Stephen Harper’s bully pulpit

It takes a special kind of immaturity to look at an economic crisis — one that has people worried about their jobs and their homes and their life savings — and consider only how it might be turned to your advantage. But then, for all his ideological roots, [Prime Minister] Harper has demonstrated time and again that nothing interests him so much as cementing his hold on power. He may have evolved in terms of openness to pragmatic policies when they suit his political interests. But this is a leader who very clearly sees politics as a game, and who sees government — rather than what you do with it — as the ultimate victory.

That’s Adam Radwanski, writing for the Globe and Mail. I say “Amen!” to every word of the paragraph.

I expected that the next couple of years would be an interesting time in Canadian politics. But I didn’t think things would get this juicy this soon.

Canada’s Prime Minister is a bully. We’ve seen it repeatedly during the two years that Stephen Harper and the Conservative Party have held office.

In the recent election campaign, the Conservative Party tried to soften the Prime Minister’s image. But voters weren’t really buying it:  Stephen Harper has been a public figure for some years, and voters long ago took the measure of the man. Advertisements featuring Mr. Harper in a sweater vest weren’t very likely to change the public perception of him.

Stephen Harper uses the Prime Minister’s office as a bully pulpit. He takes great satisfaction in manoeuvering political opponents into a corner. In particular, he has succeeded in humiliating Liberal leader Stéphane Dion several times.

But this time the Prime Minister has overreached. The opposition is now standing up to him — which is the only appropriate response to a bully.

Yesterday, the Government announced (as part of a fiscal update) that it will end public financing for political parties. Currently, each party gets a subsidy based on how many votes it received in the previous election. The arrangement was introduced as a kind of consolation prize when a previous government banned corporate donations to political parties.

It was the Liberal Party (under Jean Chrétien) that introduced public financing. And it is the Liberal Party which has suffered most under the new arrangement. The Liberals traditionally relied on corporate donations, and so far they have failed to build a substantial base of individual supporters.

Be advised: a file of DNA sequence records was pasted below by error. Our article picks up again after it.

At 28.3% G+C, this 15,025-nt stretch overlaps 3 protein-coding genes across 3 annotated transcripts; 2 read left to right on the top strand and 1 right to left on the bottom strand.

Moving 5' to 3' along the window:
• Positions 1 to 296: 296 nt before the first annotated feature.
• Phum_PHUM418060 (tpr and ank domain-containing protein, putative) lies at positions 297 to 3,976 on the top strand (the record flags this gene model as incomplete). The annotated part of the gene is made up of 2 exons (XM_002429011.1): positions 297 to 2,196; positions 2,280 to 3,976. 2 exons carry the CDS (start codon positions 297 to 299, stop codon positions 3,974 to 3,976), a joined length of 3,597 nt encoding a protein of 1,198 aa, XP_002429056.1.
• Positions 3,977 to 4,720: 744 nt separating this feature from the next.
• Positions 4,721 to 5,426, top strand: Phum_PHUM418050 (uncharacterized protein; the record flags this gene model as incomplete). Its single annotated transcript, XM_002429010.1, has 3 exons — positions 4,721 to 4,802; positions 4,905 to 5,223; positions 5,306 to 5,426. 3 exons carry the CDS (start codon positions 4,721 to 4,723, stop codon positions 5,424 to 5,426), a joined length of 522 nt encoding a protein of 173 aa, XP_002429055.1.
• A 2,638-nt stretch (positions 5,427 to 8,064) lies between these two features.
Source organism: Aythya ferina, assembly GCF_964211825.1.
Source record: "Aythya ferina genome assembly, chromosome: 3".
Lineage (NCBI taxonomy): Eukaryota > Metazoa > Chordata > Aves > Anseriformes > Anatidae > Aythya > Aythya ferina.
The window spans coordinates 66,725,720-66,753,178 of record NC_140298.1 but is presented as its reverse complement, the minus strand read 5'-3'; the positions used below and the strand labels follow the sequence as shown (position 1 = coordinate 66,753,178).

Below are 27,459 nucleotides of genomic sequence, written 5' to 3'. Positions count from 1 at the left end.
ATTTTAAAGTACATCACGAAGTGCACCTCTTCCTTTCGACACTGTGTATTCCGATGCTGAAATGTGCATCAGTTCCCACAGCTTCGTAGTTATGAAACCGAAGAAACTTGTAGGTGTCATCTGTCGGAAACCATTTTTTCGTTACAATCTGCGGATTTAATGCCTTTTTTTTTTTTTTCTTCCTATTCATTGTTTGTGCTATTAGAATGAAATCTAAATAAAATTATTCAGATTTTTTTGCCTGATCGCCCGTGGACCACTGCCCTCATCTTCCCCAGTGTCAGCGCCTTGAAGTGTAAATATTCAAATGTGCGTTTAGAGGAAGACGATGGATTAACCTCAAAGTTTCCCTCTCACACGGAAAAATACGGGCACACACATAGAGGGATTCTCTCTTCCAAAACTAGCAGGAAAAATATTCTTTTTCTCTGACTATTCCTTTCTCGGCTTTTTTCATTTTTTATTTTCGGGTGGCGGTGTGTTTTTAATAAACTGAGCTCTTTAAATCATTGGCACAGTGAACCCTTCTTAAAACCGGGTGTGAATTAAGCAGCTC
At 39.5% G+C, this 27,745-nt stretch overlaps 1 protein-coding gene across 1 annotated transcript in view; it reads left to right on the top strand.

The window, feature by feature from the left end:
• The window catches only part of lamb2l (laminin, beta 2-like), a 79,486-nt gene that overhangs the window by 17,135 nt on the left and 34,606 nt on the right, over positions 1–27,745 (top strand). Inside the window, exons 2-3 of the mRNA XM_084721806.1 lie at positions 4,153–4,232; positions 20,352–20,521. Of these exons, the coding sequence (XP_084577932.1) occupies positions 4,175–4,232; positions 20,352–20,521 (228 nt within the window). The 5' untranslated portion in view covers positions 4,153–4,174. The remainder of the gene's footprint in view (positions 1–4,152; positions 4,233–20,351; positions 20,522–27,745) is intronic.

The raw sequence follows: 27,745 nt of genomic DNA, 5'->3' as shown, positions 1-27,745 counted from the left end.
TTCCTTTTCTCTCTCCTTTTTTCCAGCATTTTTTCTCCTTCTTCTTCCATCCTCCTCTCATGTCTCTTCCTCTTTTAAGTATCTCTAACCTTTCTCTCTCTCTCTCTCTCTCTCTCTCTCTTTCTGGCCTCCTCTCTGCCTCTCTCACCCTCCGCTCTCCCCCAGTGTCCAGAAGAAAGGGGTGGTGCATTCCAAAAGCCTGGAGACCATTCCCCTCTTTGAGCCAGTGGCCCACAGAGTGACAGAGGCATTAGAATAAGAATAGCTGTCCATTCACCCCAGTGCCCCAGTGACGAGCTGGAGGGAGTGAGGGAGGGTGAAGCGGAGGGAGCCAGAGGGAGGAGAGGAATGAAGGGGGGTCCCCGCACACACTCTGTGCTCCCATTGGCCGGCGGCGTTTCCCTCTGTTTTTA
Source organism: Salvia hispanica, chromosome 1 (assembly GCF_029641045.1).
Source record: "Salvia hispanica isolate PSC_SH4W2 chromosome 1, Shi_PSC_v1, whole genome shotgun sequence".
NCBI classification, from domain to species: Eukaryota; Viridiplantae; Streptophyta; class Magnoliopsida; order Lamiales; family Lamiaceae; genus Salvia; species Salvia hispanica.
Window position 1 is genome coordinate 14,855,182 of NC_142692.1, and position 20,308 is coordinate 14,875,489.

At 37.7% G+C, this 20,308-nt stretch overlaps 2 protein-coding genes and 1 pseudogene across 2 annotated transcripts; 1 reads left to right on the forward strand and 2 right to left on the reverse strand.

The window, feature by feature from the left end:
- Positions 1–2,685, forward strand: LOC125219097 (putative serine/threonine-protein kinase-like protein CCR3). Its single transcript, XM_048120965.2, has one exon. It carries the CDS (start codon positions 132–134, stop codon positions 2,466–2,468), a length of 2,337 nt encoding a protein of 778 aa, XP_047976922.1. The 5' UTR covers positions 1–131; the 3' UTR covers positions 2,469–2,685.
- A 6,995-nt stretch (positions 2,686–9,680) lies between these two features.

In the meantime, the Liberals are making do as best they can with public financing.

In other words, the Prime Minister is using the economic crisis as a pretext to eliminate public financing, knowing full well that it would have a devastating impact on the main opposition party. That’s what Radwanski means here:

It takes a special kind of immaturity to look at an economic crisis — one that has people worried about their jobs and their homes and their life savings — and consider only how it might be turned to your advantage.

The Prime Minister figured he had the opposition backed into yet another corner. They can’t possibly vote against the ways-and-means motion, can they? To do so would trigger another election, barely a month after the previous election ended.

Alternatively, the opposition parties could band together to form a government. But that would require cooperation among all three parties:  one of them the separatist Bloc Québécois, which fields candidates only in Quebec. Moreover, the arrangement presumably would make Stéphane Dion our Prime Minister. But Dion is widely viewed as a political disaster:  surely the opposition parties couldn’t unite behind the cringe-inducing figure of Prime Minister Dion.

Surprise, surprise! The three opposition parties are seriously considering a vote to topple the new Government. According to the Globe and Mail, one option is to let Ralph Goodale, the Liberal House Leader, stand in as Prime Minister. Another option is to let Dion assume office temporarily, with a promise to step down as soon as the Liberals can choose a replacement.

(That’s how the system works in Canada. We don’t choose a Prime Minister by electing someone directly to that office. Instead, the leader of the party which elects the most Members of Parliament serves as our Prime Minister. If that party changes leaders between elections, the Prime Minister changes, too.)

The Globe and Mail reports:

By noon, however, there were indications the federal Tories had begun looking for ways to avoid a showdown.

Sources told The Globe and Mail that senior Tories have reached out to members of opposition parties in an effort to find out what compromise might be possible. It’s the first sign the Tories are nervous that their economic package, which so incensed the opposition, needs to be altered in some way so as to avoid the government being toppled.

This time, it seems, Prime Minister Harper’s bully tactics have backfired. And it looks good on him!


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